Wednesday, December 19, 2018

What Causes Your Fire Sprinklers to Fail

There are many reasons why your fire sprinkler may fail. As local experts in fire sprinkler systems, the experts at Bison Fire Protection can help you avoid the common pitfalls which may lead to a compromised and failing system.

The Canadian prairies, where we operate, experience all four seasons (often to the extreme). Whether temperatures are below freezing, or summers that are hotter and drier than usual, we’ve seen it all - and so has your fire sprinkler system. That’s why it’s important to be aware of what could cause your fire sprinkler system to fail.

Common Problems That Could Cause Your Fire Sprinkler to Fail


Since fire sprinklers are activated by heat, if the temperature in your building becomes too hot it may have a significant impact on your sprinkler performance in a time of emergency.

Make sure to take how hot your building gets during the summer months so you can determine the right temperature for your fire sprinklers to activate.


Many of us in the prairies know the horrors of a frozen pipe; whether it’s in your home or your business, taking precautionary measures will help make sure your pipes don’t freeze this winter.

If the water in your pipes freezes it may cause them to expand, burst, crack, or start leaking once the pipes begin to thaw. The easiest way to avoid frozen pipes is to have your antifreeze levels checked annually, maintain drum drips on your dry system, and make sure your heaters are turned on during the winter months.


Corrosion is a serious problem which can have a massive impact on the functionality and reliability of your fire sprinklers. Corrosion can lead to damage, leaks, blockages, and damage to your sprinkler system, so it’s important to know how and where it’s happening, and to call a professional for assistance as soon as possible.

Improper Installations

Unfortunately, not every installation is the same quality. If your fire sprinkler isn’t installed properly, or it isn’t properly maintained, it may lead to serious mechanical problems.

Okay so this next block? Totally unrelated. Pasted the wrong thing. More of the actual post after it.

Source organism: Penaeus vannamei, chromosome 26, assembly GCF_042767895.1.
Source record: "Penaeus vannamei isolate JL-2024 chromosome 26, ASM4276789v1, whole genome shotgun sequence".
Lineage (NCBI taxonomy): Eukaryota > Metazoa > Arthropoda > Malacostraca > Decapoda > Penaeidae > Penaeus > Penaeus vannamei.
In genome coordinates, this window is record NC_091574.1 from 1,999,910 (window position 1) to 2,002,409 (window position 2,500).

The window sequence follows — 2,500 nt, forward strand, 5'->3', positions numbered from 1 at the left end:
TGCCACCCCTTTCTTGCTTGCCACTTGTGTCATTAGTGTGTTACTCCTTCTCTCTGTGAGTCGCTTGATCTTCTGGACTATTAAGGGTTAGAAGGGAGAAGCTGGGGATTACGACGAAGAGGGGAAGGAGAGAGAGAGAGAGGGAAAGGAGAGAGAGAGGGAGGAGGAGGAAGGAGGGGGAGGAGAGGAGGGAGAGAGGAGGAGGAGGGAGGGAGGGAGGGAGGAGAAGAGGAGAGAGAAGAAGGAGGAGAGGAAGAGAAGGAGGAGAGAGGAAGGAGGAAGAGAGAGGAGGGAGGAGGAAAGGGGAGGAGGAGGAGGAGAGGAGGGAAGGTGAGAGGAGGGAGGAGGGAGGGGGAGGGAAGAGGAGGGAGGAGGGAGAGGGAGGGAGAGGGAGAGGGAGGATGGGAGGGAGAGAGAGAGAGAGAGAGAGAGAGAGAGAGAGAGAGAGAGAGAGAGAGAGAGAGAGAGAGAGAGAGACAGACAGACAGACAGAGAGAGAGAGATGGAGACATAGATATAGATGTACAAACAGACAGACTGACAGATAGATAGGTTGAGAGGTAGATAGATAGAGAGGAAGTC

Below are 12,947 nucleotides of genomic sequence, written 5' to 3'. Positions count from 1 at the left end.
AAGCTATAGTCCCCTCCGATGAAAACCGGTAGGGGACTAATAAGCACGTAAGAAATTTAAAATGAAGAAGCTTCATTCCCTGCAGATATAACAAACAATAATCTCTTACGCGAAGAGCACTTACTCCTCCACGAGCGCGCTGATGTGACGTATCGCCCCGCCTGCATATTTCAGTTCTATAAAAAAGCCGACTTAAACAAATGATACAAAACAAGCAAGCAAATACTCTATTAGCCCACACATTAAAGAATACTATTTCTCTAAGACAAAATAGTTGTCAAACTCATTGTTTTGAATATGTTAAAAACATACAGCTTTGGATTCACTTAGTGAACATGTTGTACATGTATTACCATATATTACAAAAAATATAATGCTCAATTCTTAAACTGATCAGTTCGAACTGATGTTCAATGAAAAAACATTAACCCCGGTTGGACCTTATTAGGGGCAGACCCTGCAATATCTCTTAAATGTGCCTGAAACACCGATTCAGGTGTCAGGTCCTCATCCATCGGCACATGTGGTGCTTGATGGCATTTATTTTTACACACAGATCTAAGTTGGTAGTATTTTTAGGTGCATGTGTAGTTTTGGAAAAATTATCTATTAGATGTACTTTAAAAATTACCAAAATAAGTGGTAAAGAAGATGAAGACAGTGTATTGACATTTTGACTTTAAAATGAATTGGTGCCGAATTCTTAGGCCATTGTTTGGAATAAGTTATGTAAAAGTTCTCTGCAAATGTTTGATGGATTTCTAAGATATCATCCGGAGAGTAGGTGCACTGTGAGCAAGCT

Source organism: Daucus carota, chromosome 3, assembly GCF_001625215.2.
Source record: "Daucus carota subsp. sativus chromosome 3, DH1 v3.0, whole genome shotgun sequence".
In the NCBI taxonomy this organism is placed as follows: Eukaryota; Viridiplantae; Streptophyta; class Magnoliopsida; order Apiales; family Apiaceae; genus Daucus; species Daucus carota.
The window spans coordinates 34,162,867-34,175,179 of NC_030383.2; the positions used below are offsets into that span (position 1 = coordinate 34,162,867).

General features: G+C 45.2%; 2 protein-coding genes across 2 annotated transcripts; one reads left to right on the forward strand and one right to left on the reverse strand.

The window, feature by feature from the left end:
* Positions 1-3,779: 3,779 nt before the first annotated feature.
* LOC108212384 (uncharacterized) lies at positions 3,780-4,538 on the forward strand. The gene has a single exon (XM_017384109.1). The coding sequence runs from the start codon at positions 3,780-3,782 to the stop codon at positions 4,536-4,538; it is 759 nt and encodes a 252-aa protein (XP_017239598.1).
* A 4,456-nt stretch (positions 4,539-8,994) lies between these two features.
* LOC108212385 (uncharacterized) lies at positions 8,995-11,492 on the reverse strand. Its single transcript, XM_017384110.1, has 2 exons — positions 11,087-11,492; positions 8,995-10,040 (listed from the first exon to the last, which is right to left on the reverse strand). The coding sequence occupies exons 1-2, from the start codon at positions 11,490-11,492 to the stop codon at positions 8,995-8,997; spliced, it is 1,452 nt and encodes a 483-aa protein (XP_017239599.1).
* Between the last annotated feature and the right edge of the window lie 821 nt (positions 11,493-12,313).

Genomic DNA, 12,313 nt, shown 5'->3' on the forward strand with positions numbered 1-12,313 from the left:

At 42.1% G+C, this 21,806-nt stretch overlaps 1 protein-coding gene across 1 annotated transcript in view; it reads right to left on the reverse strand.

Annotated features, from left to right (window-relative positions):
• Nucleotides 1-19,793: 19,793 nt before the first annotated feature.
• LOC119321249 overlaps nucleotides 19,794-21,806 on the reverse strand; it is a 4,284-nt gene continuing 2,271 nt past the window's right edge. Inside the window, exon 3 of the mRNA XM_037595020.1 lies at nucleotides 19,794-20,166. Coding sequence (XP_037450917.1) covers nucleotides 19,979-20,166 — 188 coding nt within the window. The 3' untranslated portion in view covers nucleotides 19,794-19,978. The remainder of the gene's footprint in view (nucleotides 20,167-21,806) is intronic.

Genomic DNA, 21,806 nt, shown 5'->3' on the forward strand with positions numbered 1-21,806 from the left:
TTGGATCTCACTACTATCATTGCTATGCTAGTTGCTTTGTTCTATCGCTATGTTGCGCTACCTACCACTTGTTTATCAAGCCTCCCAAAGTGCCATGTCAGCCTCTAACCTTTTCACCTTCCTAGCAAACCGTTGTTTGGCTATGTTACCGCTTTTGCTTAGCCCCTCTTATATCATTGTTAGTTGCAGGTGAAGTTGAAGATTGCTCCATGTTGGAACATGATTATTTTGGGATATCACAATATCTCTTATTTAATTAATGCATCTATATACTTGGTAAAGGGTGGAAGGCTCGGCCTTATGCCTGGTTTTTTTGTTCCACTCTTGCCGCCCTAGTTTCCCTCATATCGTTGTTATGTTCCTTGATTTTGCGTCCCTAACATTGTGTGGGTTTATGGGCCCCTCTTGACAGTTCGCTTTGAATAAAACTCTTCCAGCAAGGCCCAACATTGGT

Luckily, the easiest way to avoid this issue is to work with qualified fire protection experts like the ones at Bison Fire Protection.

Don’t Let Your Fire Sprinkler Fail You

Bison Fire has worked with many businesses throughout the Winnipeg area, with additional offices in Brandon, Thompson, Kenora, Saskatoon, and Regina.

If you’re looking to know more about how to protect your investment from fire damage, contact the experts at Bison Fire Protection by calling 866-441-3473 today to schedule an appointment with a fire safety experts.




Posted by Rob Read at 10:02 AM 0 Comments

Wednesday, December 12, 2018

Types of Sprinkler Heads for Fire Protection

Bison Fires Types of Sprinkler Heads

As the owner of a commercial property or residential building it’s your responsibility to make sure your investment is properly protected against fires and other emergency situations.

This responsibility is why it’s critical to invest in high-quality fire protection equipment that will keep your building and whatever’s inside safe and unharmed in the event of a fire.

If you’re looking for the best fire protection system for your business, then a great place to start is to consider your fire sprinkler heads. Below we’ll highlight the most popular and common types of sprinkler heads, so you can make an informed decision:

Types of Sprinkler Heads for Fire Protection

There are four different types of sprinkler heads used in fire protection, each one designed to fight fires in different and unique ways. This means that each sprinkler head type reacts at different temperatures, and comes in different finishes and sizes.

Pendent Fire Sprinkler Head

Pendent fire sprinkler heads are the most common type of fire spinkler heads found in hotels, offices, warehouses, and factories. These sprinklers hang down from the ceiling and spray water in a circular motion in order to cover as much ground as possible.

The deflector - the metal piece at the end of the sprinkler head - is curved, which allows it to direct the spray of water in a cone-shape for maximum coverage.